The NWWAC has written to DG MARE calling for more research into the effects of offshore wind farms
The North West Waters Advisory Council (NWWAC) has called for more research into the effect of offshore wind farms on the marine environment.
In a joint letter of advice to the Director-General of DG MARE, Ms Charlina Vitcheva called the “NWWAC, PELAC and NSAC advice for a non-recurrent request to ICES on the impact of marine wind energy developments on commercial fish stocks” the groups recommended that further research on the issue be undertaken before long-term commitments are given over to such offshore developments.
They examined the growing number of offshore wind farms noting that 502 offshore wind turbines were connected to the grid in 2019 across 20 projects.
“This places marine wind energy developments firmly into the space of viable commercial fisheries in many Member States which is of great concern to fishers. Writes the group in the joint letter. “Sustainable fisheries management is at the heart of the Common Fisheries Policy, and the many efforts made by fishers in the North East Atlantic in implementing and adhering to the rules of sustainable stock management have led to a stabilisation of many commercial stocks.
“On both the European and the international level it is unclear to what extent potential cumulative effects of offshore wind energy developments on fishing areas, for example spawning grounds, nursery areas, or important habitats for fish stocks, are taken into account in a cross-border context, as policy, research and mitigation appear not to be streamlined. Currently, effects on a wide scale are unknown, and research, monitoring and marine spatial planning tend to be carried out at a national level.”
Dutch fishermen claim that development of offshore wind farms in the North Sea have already impacted marine biodiversity, along with reducing their fishing grounds, causing the effect of more intense fishing in areas free from such developments.
“Fisheries and offshore wind energy developments coexisting is vital for both food and energy production in the future. However, the understanding of interactions and impacts of these rapidly expanding offshore wind developments on fisheries remains limited,” continues the letter.
“Impacts are generated both during the developmental as well as the operational phase, and adverse effects remain poorly understood, such regarding acoustic impacts of seismic acquisition and surveys during the development stage for example on spawning and nursery stocks. There is recent significant research in both South East Australia and on the Atlantic coastline of the United States and Canada, off the coasts of Newfoundland, Nova Scotia & Coast of Labrador, Maine and south to Florida indicating that that these seismic airgun surveys, sometimes described as seismic blasting, trigger significant adverse impacts to both spawning and nursery stocks up to and including stock collapse.”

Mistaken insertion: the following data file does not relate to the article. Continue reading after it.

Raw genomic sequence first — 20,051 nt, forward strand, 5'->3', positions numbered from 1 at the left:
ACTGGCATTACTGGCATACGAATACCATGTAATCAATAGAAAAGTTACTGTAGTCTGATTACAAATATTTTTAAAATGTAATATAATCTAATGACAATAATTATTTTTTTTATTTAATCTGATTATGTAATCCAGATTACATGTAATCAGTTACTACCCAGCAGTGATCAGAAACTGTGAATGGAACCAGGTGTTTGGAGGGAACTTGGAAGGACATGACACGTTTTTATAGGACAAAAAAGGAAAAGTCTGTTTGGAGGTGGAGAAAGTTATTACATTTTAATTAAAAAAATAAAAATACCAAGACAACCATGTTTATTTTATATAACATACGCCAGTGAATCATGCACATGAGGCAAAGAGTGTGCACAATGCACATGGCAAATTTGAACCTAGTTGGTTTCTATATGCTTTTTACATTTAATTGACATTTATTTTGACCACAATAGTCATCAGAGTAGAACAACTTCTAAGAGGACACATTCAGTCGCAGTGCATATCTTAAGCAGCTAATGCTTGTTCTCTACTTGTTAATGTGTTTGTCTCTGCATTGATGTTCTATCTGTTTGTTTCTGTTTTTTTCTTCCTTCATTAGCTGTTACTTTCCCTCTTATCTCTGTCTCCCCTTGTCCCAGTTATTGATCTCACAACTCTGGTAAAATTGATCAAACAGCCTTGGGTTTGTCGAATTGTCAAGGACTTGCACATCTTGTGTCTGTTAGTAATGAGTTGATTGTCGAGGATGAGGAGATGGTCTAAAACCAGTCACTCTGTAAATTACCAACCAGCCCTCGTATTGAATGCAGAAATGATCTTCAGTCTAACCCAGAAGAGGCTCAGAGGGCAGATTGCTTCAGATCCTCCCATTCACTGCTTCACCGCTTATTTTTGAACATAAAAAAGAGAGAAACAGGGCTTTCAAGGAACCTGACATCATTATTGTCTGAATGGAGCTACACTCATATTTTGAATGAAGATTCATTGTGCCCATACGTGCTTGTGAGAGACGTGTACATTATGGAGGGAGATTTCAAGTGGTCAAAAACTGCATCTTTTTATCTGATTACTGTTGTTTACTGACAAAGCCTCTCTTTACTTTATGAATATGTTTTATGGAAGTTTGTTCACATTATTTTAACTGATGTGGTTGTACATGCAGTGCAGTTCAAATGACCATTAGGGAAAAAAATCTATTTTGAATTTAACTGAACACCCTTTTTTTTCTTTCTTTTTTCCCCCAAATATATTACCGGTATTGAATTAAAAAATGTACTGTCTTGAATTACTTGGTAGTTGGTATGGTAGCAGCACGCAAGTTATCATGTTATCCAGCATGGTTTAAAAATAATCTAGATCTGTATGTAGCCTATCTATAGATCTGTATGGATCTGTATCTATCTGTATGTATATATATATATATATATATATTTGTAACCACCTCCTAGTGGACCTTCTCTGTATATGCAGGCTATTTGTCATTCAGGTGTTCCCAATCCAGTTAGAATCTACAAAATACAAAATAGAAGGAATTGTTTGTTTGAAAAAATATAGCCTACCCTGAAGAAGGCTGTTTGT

Not only is there the long-term impact on the marine environment that is caused by offshore wind farms, there is an immediate effect right from the off.
“Further research has indicated that these surveys can cause a collapse in phytoplankton with consequent and significant knock-on collapse in fish stocks, which is of particular concern in the context of the phytoplankton-rich spawning and nursery grounds off the coast of Ireland, and specifically, the East, South and South- West Coast and in both the Irish and Celtic Seas where a number of significant fish stocks are located whose health is critical to the well-being of the Irish, French, Spanish, Dutch/German and Belgian Fishing Fleets, including Mackerel, Horse Mackerel, Herring, Hake, Monkfish, Megrim, Cod, Prawns, Whiting, Black Sole, Lobster and Crab.
“In addition, potential acoustic impacts are generated, for example on spawning and nursery stocks, due to pile driving in relation to construction of both the foundations of the generator column and in the construction of the many stays all of which are anchored into concrete piles driven into the sea floor.
“While considerable research has been conducted into the effects of seismic airgun surveying in the European marine environment on marine mammals, limited to no research has been conducted in the North Western Waters and the North Sea on the significant adverse impacts and effects of seismic airgun surveying on fish stocks.
“In addition, AC members feel that there is a considerable knowledge gap in Europe regarding the effects of seismic surveying on migratory fish stocks including Albacore Tuna, Bluefin Tuna, Swordfish, a number of species of sharks and common species of fish such as mackerel which run from the Celtic Sea to the Coast of Norway.
“Moreover, it appears that much of the research conducted to date in Europe has been spatially limited in its studying of the adverse impacts on migratory and spawning stocks as well as nursery areas insofar as adverse impacts have been estimated in the range of a radius of 1.5 Kms from source. Both North American and Australian research has shown that impacts from marine acoustic surveys and specifically seismic airgun survey can be felt by fish and shellfish species at distances of up to 300 miles (480 kms).”
In December 2019, the Committee referral was announced of the Initiative report on the impact on Fisheries of Offshore Wind Farms (2019/2158(INI)) for preparation in 2020 to trigger scientific based discussion. At the time of writing, this own-initiative procedure is still awaiting Committee decision with an indicative plenary sitting date envisaged for 15 December 2020.
The joint letter can be read in full by clicking here.